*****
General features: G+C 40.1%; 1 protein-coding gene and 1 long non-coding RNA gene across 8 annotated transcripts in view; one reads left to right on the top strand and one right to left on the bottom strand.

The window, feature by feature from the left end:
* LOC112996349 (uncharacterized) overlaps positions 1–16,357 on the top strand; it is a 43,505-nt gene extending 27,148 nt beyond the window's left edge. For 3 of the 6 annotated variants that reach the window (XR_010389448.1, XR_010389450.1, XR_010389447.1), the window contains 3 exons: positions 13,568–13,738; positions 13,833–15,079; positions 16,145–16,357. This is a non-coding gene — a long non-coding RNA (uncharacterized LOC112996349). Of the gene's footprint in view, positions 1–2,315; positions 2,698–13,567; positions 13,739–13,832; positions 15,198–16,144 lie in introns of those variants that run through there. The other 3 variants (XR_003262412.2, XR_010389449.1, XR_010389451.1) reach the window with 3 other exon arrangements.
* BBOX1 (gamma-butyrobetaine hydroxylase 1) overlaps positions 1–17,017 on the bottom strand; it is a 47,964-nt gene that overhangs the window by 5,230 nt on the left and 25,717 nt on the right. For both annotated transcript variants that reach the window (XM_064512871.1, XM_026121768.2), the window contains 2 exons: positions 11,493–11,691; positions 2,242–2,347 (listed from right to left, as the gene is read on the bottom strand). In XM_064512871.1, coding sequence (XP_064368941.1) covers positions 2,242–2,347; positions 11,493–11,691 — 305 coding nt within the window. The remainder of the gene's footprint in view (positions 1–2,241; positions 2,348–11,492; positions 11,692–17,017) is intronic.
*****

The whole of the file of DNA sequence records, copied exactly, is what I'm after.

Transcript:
General features: G+C 40.1%; 1 protein-coding gene and 1 long non-coding RNA gene across 8 annotated transcripts in view; one reads left to right on the top strand and one right to left on the bottom strand.

The window, feature by feature from the left end:
* LOC112996349 (uncharacterized) overlaps positions 1–16,357 on the top strand; it is a 43,505-nt gene extending 27,148 nt beyond the window's left edge. For 3 of the 6 annotated variants that reach the window (XR_010389448.1, XR_010389450.1, XR_010389447.1), the window contains 3 exons: positions 13,568–13,738; positions 13,833–15,079; positions 16,145–16,357. This is a non-coding gene — a long non-coding RNA (uncharacterized LOC112996349). Of the gene's footprint in view, positions 1–2,315; positions 2,698–13,567; positions 13,739–13,832; positions 15,198–16,144 lie in introns of those variants that run through there. The other 3 variants (XR_003262412.2, XR_010389449.1, XR_010389451.1) reach the window with 3 other exon arrangements.
* BBOX1 (gamma-butyrobetaine hydroxylase 1) overlaps positions 1–17,017 on the bottom strand; it is a 47,964-nt gene that overhangs the window by 5,230 nt on the left and 25,717 nt on the right. For both annotated transcript variants that reach the window (XM_064512871.1, XM_026121768.2), the window contains 2 exons: positions 11,493–11,691; positions 2,242–2,347 (listed from right to left, as the gene is read on the bottom strand). In XM_064512871.1, coding sequence (XP_064368941.1) covers positions 2,242–2,347; positions 11,493–11,691 — 305 coding nt within the window. The remainder of the gene's footprint in view (positions 1–2,241; positions 2,348–11,492; positions 11,692–17,017) is intronic.